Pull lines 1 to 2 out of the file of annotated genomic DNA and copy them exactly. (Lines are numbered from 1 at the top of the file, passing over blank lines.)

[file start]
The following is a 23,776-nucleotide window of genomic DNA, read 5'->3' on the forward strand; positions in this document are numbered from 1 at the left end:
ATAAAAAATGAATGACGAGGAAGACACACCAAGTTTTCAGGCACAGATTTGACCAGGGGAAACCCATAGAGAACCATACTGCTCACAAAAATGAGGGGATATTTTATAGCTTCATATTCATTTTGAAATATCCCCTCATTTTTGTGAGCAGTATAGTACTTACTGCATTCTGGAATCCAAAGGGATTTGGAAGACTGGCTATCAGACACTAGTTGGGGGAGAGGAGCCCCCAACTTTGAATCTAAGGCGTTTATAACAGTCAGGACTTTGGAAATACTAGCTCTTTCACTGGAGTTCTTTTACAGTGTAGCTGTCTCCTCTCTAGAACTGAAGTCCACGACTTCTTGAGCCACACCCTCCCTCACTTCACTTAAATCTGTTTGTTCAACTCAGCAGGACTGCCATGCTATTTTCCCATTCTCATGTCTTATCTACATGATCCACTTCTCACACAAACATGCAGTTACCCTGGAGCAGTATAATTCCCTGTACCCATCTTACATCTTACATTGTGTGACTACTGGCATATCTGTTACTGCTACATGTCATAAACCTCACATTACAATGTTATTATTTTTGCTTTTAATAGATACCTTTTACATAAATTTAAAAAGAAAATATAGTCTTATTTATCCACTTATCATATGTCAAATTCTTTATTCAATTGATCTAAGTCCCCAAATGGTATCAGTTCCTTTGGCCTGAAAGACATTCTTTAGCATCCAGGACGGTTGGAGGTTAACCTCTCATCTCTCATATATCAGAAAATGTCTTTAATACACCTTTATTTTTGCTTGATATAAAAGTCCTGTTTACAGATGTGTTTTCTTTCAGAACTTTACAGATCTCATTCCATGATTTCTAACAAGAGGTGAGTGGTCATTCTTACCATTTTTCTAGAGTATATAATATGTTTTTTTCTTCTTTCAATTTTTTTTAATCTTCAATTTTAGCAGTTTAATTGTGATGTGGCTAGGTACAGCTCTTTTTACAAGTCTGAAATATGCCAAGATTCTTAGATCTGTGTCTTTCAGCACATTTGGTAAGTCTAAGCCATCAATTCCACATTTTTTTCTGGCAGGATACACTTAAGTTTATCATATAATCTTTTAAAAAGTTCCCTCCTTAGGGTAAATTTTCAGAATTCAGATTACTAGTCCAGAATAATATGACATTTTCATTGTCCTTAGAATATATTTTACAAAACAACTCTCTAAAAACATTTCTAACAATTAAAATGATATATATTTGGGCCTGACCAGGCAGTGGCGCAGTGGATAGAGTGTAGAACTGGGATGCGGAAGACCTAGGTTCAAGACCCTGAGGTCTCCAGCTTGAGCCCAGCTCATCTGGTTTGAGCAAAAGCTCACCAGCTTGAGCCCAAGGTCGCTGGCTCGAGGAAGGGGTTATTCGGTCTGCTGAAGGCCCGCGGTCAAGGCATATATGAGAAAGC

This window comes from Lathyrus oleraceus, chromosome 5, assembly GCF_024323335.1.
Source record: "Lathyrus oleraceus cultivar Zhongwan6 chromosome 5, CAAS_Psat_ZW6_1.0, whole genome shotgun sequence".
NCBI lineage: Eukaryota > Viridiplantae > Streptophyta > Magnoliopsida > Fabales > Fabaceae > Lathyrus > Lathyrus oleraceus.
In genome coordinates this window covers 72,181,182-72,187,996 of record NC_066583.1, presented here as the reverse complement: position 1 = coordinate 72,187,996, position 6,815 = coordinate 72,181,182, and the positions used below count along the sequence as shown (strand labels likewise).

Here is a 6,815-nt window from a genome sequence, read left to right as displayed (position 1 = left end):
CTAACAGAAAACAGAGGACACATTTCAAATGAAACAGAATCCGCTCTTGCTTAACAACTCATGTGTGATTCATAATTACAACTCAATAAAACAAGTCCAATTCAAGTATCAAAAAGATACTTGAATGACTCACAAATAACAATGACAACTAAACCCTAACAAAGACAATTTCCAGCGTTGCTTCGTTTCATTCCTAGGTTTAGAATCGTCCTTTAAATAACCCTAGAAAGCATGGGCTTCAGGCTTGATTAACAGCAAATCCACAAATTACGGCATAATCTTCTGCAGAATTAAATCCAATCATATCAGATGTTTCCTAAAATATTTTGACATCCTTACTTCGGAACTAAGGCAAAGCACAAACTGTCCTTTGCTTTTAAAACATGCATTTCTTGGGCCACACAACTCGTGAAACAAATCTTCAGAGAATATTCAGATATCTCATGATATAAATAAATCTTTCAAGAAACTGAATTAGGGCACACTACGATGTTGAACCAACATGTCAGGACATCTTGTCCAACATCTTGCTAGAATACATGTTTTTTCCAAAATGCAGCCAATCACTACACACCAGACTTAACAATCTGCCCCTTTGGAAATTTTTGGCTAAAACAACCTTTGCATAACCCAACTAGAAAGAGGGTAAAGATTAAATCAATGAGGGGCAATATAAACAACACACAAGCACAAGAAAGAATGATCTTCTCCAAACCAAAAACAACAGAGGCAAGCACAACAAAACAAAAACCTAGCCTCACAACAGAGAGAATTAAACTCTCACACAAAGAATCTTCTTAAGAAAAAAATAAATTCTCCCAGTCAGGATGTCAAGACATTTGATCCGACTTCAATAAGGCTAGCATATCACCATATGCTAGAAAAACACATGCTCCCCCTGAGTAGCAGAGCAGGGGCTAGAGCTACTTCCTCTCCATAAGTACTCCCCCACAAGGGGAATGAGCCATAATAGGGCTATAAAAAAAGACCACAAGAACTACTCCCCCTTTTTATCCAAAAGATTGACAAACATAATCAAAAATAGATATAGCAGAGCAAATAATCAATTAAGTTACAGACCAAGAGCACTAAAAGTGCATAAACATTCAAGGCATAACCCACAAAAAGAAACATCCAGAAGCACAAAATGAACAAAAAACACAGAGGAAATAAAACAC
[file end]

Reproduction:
The following is a 23,776-nucleotide window of genomic DNA, read 5'->3' on the forward strand; positions in this document are numbered from 1 at the left end:
ATAAAAAATGAATGACGAGGAAGACACACCAAGTTTTCAGGCACAGATTTGACCAGGGGAAACCCATAGAGAACCATACTGCTCACAAAAATGAGGGGATATTTTATAGCTTCATATTCATTTTGAAATATCCCCTCATTTTTGTGAGCAGTATAGTACTTACTGCATTCTGGAATCCAAAGGGATTTGGAAGACTGGCTATCAGACACTAGTTGGGGGAGAGGAGCCCCCAACTTTGAATCTAAGGCGTTTATAACAGTCAGGACTTTGGAAATACTAGCTCTTTCACTGGAGTTCTTTTACAGTGTAGCTGTCTCCTCTCTAGAACTGAAGTCCACGACTTCTTGAGCCACACCCTCCCTCACTTCACTTAAATCTGTTTGTTCAACTCAGCAGGACTGCCATGCTATTTTCCCATTCTCATGTCTTATCTACATGATCCACTTCTCACACAAACATGCAGTTACCCTGGAGCAGTATAATTCCCTGTACCCATCTTACATCTTACATTGTGTGACTACTGGCATATCTGTTACTGCTACATGTCATAAACCTCACATTACAATGTTATTATTTTTGCTTTTAATAGATACCTTTTACATAAATTTAAAAAGAAAATATAGTCTTATTTATCCACTTATCATATGTCAAATTCTTTATTCAATTGATCTAAGTCCCCAAATGGTATCAGTTCCTTTGGCCTGAAAGACATTCTTTAGCATCCAGGACGGTTGGAGGTTAACCTCTCATCTCTCATATATCAGAAAATGTCTTTAATACACCTTTATTTTTGCTTGATATAAAAGTCCTGTTTACAGATGTGTTTTCTTTCAGAACTTTACAGATCTCATTCCATGATTTCTAACAAGAGGTGAGTGGTCATTCTTACCATTTTTCTAGAGTATATAATATGTTTTTTTCTTCTTTCAATTTTTTTTAATCTTCAATTTTAGCAGTTTAATTGTGATGTGGCTAGGTACAGCTCTTTTTACAAGTCTGAAATATGCCAAGATTCTTAGATCTGTGTCTTTCAGCACATTTGGTAAGTCTAAGCCATCAATTCCACATTTTTTTCTGGCAGGATACACTTAAGTTTATCATATAATCTTTTAAAAAGTTCCCTCCTTAGGGTAAATTTTCAGAATTCAGATTACTAGTCCAGAATAATATGACATTTTCATTGTCCTTAGAATATATTTTACAAAACAACTCTCTAAAAACATTTCTAACAATTAAAATGATATATATTTGGGCCTGACCAGGCAGTGGCGCAGTGGATAGAGTGTAGAACTGGGATGCGGAAGACCTAGGTTCAAGACCCTGAGGTCTCCAGCTTGAGCCCAGCTCATCTGGTTTGAGCAAAAGCTCACCAGCTTGAGCCCAAGGTCGCTGGCTCGAGGAAGGGGTTATTCGGTCTGCTGAAGGCCCGCGGTCAAGGCATATATGAGAAAGC